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Disabilities Awareness and Resources

Created to provide insights and information about disabilities.

What is a Speech Disorder?

A speech disorder is when a person is unable to produce speech sounds correctly or fluently, or has problems with his or her voice. Difficulties pronouncing sounds, or articulation disorders, and stuttering are examples of speech disorders. Speech disorders can exist on their own, or be a part of another disorder, such as Autistic Spectrum Disorder or muscular dystrophy.

The term "speech disorders" can refer to many different types of speech disorders, such as:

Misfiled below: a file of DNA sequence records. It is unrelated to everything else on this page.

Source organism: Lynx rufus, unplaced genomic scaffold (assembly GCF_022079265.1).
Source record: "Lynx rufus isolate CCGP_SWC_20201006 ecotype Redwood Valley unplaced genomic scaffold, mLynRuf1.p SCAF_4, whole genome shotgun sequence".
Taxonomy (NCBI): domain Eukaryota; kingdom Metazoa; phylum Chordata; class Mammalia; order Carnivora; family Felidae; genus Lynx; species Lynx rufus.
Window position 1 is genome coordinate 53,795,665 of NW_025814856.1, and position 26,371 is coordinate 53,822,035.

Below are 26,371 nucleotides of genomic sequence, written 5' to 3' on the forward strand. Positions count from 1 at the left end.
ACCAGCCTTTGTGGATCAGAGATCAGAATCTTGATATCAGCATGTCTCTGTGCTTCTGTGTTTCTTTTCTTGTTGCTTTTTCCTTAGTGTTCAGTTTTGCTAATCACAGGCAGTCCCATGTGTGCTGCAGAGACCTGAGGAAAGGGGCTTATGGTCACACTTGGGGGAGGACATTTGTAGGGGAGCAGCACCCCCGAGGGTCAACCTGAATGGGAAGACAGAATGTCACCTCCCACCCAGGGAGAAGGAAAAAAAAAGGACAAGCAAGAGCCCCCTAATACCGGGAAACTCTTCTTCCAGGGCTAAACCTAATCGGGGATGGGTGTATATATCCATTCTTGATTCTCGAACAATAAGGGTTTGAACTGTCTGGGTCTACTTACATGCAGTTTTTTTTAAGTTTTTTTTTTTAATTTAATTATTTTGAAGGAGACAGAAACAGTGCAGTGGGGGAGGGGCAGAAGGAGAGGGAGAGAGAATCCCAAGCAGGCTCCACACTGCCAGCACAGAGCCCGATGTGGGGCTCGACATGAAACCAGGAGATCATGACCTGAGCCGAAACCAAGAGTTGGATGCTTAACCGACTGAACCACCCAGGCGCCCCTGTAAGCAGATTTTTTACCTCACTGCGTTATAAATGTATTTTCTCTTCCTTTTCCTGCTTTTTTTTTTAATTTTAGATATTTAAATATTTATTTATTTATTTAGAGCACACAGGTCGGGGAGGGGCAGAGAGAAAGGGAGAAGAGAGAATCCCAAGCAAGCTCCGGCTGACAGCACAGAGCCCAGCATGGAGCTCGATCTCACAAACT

• apraxia (a motor speech disorder where messages from the brain to the mouth are disrupted, and the person cannot move his or her lips or tongue to the right place to say sounds correctly, even though the muscles are not weak)
  • dysarthria (a motor speech disorder resulting from impaired movement of the muscles used for speech production, including the lips, tongue, vocal folds, and/or diaphragm)
  • stuttering (characterized by disruptions in the production of speech sounds, also called "disfluencies")
  • orofacial myofunctional disorders (OMD) (the tongue moves forward in an exaggerated way during speech and/or swallowing)
  • vocal cord paralysis (one or both vocal cords are unable to move)
  • spasmodic dysphonia (movement of the vocal cords is forced and strained resulting in a jerky, quivery, hoarse, tight, or groaning voice)

DSM-5 Classification for Common Speech Disorders

  • Language Disorder: 315.39 (F80.9)

Voice, Speech, and Language


Diseases & Conditions & Communication Resources